The tiny Portuguese Atlantic island of Porto Santo (pictured) is looking to the sun and wind for its power needs with a pilot scheme to supply the island’s electricity from vehicle batteries.
Renault, which is researching the feasibility of large-scale vehicle-to-grid charging, has imported electric Zoes and Kangoo ZEs to integrate them into an intelligent power grid.
Renault is starting a parallel pilot scheme in Utrecht in the Netherlands.
Further schemes are being planned for France, Germany, Switzerland, Sweden and Denmark.
The electric cars are being used to test a scheme in which the batteries in the vehicles are charged by solar power during the day but at night return spare energy to the grid to power island homes.
Some analysts say the new form of energy storage could become a global trend, especially on islands where driving distances are small and links to larger power grids are expensive.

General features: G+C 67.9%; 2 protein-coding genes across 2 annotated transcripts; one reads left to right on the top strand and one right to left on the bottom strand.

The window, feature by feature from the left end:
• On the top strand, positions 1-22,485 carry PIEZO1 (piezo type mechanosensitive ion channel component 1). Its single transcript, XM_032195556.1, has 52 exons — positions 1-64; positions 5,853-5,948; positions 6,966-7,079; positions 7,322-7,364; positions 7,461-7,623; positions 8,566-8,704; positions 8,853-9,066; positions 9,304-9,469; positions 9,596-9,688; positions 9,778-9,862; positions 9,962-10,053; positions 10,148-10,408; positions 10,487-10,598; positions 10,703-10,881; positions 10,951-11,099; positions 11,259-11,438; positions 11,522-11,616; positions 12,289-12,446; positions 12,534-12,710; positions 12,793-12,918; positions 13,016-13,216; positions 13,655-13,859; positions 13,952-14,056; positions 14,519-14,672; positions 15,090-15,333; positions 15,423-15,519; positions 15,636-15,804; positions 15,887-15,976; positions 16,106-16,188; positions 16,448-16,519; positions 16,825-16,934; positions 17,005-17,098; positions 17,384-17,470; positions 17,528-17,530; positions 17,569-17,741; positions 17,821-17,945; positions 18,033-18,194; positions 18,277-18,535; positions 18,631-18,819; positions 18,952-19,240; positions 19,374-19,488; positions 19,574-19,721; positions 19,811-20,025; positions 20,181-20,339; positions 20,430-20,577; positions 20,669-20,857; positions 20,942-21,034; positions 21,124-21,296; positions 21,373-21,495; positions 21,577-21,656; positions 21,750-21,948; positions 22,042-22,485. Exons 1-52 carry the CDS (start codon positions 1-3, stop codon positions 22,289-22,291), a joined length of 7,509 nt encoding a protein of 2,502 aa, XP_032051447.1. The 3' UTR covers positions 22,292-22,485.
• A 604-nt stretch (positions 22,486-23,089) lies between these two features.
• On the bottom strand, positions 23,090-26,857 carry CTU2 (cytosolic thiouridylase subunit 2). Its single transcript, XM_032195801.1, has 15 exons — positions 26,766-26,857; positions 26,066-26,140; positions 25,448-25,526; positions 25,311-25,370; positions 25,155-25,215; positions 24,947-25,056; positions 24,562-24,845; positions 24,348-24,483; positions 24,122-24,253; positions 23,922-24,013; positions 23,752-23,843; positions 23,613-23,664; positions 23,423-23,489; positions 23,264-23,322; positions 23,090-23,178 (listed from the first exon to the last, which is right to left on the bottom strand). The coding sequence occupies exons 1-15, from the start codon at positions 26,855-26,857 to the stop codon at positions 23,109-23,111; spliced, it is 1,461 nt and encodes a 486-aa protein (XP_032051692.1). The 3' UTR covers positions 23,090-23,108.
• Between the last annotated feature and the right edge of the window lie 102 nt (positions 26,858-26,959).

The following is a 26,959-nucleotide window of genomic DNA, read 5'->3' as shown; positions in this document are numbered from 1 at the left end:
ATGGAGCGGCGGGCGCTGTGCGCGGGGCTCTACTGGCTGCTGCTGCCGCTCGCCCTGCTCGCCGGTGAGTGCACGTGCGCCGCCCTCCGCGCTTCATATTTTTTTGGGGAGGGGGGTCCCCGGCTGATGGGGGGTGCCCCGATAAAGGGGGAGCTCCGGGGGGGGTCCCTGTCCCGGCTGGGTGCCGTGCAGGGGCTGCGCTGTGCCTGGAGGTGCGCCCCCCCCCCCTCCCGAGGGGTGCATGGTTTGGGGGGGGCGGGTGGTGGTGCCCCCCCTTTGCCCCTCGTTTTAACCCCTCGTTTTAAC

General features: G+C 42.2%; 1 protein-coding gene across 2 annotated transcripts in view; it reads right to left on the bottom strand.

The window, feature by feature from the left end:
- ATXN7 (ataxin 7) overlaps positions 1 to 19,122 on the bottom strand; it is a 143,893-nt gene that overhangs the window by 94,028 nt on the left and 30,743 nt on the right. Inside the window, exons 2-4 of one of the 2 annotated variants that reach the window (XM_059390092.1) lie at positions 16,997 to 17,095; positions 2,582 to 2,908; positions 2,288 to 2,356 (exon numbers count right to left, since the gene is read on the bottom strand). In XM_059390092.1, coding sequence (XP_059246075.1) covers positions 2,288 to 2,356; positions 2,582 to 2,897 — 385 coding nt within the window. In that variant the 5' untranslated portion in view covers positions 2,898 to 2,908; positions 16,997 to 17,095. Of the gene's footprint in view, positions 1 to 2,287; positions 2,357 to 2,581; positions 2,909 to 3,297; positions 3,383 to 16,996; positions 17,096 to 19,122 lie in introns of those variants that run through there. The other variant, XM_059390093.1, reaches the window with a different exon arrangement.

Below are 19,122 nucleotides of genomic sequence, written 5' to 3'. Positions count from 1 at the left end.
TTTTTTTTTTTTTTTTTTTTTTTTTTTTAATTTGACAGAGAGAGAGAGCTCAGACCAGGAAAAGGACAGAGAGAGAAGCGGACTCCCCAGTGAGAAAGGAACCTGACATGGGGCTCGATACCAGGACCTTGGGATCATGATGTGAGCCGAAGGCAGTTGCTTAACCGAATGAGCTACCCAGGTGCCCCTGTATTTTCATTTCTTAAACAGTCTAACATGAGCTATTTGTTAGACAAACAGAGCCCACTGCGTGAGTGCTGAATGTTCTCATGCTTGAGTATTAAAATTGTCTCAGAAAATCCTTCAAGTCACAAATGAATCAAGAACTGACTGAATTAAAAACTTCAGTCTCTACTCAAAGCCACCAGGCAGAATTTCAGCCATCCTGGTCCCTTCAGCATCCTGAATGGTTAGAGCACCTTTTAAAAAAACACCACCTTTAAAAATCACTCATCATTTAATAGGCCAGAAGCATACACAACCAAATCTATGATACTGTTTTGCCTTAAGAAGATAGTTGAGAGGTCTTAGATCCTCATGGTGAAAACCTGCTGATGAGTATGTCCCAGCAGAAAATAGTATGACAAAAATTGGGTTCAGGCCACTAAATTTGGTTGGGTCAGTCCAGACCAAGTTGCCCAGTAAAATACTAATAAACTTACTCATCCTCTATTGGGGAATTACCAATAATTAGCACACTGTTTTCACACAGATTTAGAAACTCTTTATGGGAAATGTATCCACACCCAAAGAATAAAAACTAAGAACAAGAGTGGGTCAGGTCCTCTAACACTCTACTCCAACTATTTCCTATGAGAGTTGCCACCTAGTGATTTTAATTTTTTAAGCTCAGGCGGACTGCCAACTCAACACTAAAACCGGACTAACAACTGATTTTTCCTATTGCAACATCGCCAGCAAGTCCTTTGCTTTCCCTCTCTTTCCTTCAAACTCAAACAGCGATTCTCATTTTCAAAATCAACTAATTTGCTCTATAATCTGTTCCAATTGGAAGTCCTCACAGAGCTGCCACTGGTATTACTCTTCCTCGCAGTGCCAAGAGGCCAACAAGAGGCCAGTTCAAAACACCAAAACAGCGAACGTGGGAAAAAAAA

Africa is about 700km to the east and Madeira 42km to the north and there is no power line. The Portuguese island instead has an independent power grid.
Veronika Brandmeier of Mobility House told the BBC: “Normally you would think if you own a car it would cost you a fortune [but], if you have a car that can feed energy back into the grid, you can actually earn money during the time it’s parked, if there’s no renewable energy available. So it really changes the whole idea of owning a car.”
Now drivers can buy energy while the sun is shining when it is cheap and sell it back at peak rates in the evening, making a profit from their vehicle.
It is estimated that Porto Santo needs 500 cars to power the whole island.
Eric Feunteun, director of the Renault programme on the 11km by 6km island, said the programme could be replicated elsewhere.
“The island is ideal as a laboratory,” said Feunteun. “It responds quickly to the smallest changes and we see immediately what is the impact of a higher share of electric cars.”
Two diesel generators have historically covered 85 per cent of the island’s energy requirements.
“The generators need for a constant flow of energy in the network,” added Feunteun.
Remote Porto Santo is blessed with copious amounts of sun and wind. Picture credit: Wikimedia